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equivalence scales and the actual cost of living

July 26, 2012

Recent research published by the Institute for Social and Economic Research (ISER) at the University of Essex provides interesting new insights into changes of income needs as household composition changes. Bollinger, Nicoletti and Pudney used the British Household Panel Survey (BHPS) to analyse how different family structures relate to those families’ abilities to make ends meet. They find that whilst changing from a one-adult household to a two-adult household only marginally increases the required living costs, the addition of a first child almost doubles the required income.

These findings are not only interesting but also important as they have strong implications for how we measure poverty. The extent to which household composition changes income needs is commonly accounted for by using equivalence scales. Those scales translate additional income needs for each additional household member in a ‘weight’ given to that additional household member. Following the findings by Bollinger, Nicoletti and Pudney, an extra adult household member would receive very little weight (say 0.2) as income needs only increase slightly. The first child in that household, however, should be given a weight of a full extra person (i.e. 1) as income needs are said to double. Current equivalence scales, however, work quite the opposite. The modified OECD equivalence scale, the most commonly used scale used for poverty measurement in OECD countries, gives a weight of 0.5 to any additional adult household member. Children, however, are only given a weight of 0.3, implying that households only need 30 percent additional income to cover the costs of a child in the household.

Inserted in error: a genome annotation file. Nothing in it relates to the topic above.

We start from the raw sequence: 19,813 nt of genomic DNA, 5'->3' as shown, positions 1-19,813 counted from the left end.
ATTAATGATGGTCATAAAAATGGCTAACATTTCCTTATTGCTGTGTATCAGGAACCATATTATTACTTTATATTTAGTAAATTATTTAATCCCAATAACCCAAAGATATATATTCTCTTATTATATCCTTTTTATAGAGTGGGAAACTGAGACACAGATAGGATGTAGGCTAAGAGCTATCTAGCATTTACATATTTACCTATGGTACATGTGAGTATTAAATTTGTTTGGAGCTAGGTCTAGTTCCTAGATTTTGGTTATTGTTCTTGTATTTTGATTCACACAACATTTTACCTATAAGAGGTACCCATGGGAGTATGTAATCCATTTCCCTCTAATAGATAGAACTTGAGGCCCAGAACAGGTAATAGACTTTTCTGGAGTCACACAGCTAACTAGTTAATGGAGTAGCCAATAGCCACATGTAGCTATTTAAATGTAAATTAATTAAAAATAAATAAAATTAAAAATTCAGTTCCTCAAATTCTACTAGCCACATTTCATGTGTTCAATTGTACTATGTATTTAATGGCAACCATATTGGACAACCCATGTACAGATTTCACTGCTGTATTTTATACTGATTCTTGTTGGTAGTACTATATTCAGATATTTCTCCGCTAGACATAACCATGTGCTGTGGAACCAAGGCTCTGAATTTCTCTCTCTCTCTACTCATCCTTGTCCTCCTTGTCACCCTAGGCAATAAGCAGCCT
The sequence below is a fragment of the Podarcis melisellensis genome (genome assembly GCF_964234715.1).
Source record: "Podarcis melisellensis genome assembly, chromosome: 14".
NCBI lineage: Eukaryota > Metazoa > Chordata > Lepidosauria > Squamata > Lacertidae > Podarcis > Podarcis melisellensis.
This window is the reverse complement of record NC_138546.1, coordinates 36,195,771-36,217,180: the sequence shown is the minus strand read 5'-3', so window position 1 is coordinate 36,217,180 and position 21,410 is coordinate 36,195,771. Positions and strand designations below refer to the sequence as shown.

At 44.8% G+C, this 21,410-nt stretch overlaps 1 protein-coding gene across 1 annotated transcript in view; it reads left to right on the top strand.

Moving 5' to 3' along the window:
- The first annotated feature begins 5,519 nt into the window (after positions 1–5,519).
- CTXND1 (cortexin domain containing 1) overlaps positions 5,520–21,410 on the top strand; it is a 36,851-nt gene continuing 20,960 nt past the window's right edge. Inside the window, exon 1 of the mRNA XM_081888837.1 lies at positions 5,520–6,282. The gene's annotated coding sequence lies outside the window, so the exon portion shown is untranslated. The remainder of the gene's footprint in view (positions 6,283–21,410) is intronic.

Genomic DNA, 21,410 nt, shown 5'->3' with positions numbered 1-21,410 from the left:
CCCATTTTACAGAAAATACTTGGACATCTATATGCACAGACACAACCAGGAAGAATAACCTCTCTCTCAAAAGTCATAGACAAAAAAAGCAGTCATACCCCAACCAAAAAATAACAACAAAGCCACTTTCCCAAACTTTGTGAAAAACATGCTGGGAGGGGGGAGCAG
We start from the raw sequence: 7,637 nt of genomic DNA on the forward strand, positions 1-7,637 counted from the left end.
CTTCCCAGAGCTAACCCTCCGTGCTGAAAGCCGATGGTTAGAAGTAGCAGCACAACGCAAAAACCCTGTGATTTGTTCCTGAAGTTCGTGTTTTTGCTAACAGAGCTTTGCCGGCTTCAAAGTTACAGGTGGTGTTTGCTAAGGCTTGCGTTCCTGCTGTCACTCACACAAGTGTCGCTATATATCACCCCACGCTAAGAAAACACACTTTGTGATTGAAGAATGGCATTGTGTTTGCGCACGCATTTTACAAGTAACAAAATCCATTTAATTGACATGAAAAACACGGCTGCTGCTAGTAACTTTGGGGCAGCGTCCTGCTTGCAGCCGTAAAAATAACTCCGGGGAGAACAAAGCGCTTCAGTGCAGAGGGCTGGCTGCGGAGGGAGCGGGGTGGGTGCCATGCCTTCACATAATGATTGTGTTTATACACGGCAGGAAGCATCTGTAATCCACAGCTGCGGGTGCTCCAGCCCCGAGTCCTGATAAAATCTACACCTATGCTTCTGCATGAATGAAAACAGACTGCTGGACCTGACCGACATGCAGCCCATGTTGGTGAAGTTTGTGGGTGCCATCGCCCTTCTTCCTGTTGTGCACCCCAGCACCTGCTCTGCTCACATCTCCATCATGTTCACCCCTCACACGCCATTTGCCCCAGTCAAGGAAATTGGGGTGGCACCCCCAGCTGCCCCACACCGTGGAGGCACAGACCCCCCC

Implications of using different assumptions with respect to income needs for different household compositions are large. The larger weight given to additional household members, the larger the assumed incomes needs are and thus the higher poverty estimates will be. Given the large discrepancy between the assumed additional income needs for children in the household, such implications are largest in terms of child poverty. The ISER publication estimates that child poverty in the UK could be as much as 30% higher if equivalence scales were adjusted following their research. In other words, current poverty figures are likely to provide a considerable underestimate of child poverty, not only in the UK but also all other OECD countries using the same equivalence scale. Chances are slim, however, that this research will change practice with respect to the use of equivalence scales in poverty measurement. Poverty estimates are highly political and no one would like to see the percentage of people or children living in poverty in their country go up as a result of purely technical change in how these estimates are calculated. That said, research like this may give hope for practice in developing countries where monetary poverty is still largely estimated on a per capita basis. A potential move to using equivalence scales in the future should be well-informed by people’s own perception and opinions about how changes in household composition change the need for financial means.

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